Negative feedback can hurt.
And I don’t mean just in an emotional sense – it can impact the success of your business as a whole.
You see, the prosperity of a business largely depends on its reputation. The better that reputation, the better the chance of thriving – as you would naturally expect.
Yet no business is immune from negative feedback. Whether it’s some constructive criticism highlighting genuine faults with your service or the ramblings of a deluded madman, it is something you have to be prepared to face.
And the best way to prepare for such lashings of verbal abuse is by keeping in mind that old business adage: the customer is always right.
Now, you know that the customer is not always right, far from it in fact. But that is the mindset you have to be in when responding to criticism. Because replying back with a sense of entitlement is just asking for trouble.
So with that said, let me run through what you need to consider when answering back to criticism:
If someone has just gone on a lengthy rant that lambasts every nook and cranny of your business, responding in a polite manner can prove to be difficult.
Yet being the ‘bigger’ person is a necessity in not alienating your customer base.
The worst thing you want to do is be stubborn. Defending your business is fine, but stooping to the level (or below) of the person that is criticizing your business is the wrong way to go about it. It reflects badly on you, your organization and your brand. When a company becomes more known for its scathing responses to customers than the actual service it provides, then that is a catalyst towards failure!
Mitigating the problem and admitting your mistake – even if you feel that you haven’t done anything wrong – is the first step towards being courteous. You might have to bite your tongue to an extent, but it is something that needs to be done. When potential customers are looking up reviews and feedback, they’re inclined to side with the reviewer and not the business. Post an apologetic and thoughtful reply, however, and they will begin to empathize with your business.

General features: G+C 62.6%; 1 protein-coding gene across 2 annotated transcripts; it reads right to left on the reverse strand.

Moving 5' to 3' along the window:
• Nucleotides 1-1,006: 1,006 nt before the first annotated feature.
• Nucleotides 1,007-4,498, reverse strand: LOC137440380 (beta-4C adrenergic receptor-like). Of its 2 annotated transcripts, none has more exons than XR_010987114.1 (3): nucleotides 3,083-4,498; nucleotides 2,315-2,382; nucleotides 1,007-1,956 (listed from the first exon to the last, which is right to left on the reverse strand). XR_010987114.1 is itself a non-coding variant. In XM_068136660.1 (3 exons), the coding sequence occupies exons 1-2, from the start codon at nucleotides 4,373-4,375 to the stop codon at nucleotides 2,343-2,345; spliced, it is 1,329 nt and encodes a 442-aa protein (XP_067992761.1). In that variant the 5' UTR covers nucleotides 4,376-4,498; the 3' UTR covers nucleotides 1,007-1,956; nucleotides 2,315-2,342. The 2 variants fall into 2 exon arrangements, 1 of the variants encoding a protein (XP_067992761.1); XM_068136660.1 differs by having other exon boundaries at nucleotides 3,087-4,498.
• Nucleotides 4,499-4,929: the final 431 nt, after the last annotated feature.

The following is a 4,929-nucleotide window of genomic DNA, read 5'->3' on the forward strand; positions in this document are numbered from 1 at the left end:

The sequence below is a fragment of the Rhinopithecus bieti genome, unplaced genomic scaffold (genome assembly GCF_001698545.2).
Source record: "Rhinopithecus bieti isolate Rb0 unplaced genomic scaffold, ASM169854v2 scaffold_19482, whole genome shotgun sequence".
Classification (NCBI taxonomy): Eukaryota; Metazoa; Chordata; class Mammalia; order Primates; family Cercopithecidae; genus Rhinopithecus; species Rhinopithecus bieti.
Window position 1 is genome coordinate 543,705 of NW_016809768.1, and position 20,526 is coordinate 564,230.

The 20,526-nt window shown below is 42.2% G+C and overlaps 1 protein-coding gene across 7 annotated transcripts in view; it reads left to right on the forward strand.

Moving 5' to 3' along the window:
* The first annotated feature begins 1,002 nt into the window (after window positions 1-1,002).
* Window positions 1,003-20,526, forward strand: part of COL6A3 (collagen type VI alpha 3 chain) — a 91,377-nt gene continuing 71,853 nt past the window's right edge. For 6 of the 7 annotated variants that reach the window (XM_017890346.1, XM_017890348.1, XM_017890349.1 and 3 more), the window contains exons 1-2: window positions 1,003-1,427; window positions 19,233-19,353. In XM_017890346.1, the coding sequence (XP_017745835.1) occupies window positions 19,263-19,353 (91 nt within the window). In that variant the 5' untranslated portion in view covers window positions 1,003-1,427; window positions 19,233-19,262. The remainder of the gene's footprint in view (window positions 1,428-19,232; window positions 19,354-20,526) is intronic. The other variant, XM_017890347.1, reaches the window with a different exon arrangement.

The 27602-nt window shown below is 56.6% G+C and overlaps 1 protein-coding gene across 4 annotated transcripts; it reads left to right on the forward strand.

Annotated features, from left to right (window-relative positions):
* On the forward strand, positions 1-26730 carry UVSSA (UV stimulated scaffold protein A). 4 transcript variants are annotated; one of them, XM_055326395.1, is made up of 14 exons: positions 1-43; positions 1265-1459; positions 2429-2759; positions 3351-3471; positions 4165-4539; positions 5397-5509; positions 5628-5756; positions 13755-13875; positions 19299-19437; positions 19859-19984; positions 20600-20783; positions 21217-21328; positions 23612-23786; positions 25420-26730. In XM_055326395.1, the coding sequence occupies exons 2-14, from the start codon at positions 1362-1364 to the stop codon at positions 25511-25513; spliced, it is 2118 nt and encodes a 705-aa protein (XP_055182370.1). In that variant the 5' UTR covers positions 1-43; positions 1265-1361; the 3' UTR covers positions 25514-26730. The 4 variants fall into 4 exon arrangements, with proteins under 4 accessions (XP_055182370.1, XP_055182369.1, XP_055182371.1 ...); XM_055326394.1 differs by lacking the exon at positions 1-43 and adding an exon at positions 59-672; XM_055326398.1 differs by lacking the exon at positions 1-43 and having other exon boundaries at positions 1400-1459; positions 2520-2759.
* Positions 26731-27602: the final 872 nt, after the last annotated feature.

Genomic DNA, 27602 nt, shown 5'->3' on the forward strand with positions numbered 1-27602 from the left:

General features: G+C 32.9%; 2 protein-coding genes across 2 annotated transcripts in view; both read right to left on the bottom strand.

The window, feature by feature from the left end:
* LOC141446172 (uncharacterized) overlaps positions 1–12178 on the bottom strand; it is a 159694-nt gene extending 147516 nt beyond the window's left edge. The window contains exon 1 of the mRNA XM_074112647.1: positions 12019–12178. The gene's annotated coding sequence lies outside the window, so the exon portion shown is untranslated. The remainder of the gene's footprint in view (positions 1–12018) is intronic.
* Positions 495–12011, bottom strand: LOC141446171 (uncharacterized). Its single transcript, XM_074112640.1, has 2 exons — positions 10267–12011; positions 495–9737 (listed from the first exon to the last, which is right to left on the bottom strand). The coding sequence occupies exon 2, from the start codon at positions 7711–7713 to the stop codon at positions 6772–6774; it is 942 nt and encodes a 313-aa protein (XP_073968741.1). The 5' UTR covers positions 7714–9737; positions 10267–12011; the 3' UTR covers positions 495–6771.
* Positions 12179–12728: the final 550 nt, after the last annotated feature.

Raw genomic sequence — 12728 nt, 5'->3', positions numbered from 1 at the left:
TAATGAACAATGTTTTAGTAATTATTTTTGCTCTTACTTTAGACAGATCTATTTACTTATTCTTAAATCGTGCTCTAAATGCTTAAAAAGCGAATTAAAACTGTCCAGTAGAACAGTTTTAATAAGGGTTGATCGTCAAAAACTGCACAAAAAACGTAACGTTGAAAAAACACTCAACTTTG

The next step is then trying to rectify the problem. This could mean offering to replace a service/product that they purchased. Even if they don’t accept this proposition, those browsing the feedback will see the offer of generosity. And those that see it will realize that you care about the customer, and that your intentions are geared towards the viewpoint of helping resolve any problems that arise.
Always reply back
Whether it is someone sending you direct feedback via email or posting a review on an external website, always try and respond – regardless if the comments are positive or negative.
In terms of replying to criticism, it is something you should do at all times. Not only does it show your compassionate side and willingness to help/improve (good for business), but it should, in a roundabout kind of way, benefit your brand (again, good for business). The latter is true because, even though you have that criticism to begin with, you are displaying the integrity to rise above it and face the music so to speak – even when it is very easy to ignore.
Replying back also allows you the chance to defend your business if you feel it is unnecessarily slammed by a customer. This stops potentially hazardous words from festering into something much bigger, and gives you the chance to provide your point of view.
But remember: be respectful when shutting down such comments!
Take on board the comments
If someone sends some genuine constructive criticism your way, do not ignore the points that they have come up with. In the end, these comments can help you improve and grow your business for the better.
If you are spotting common trends or themes with the criticism, use that to your advantage. Having this feedback function in a business consultancy-type role is a great, and not to mention efficient, way to advance your organization.
And along with improving the service for the disgruntled consumer in the first place and hopefully getting them back on your side, you are also developing the service for the rest of your customers. It means problems are less likely to crop up in the future and reviews and feedback will, hopefully, improve overall as a result.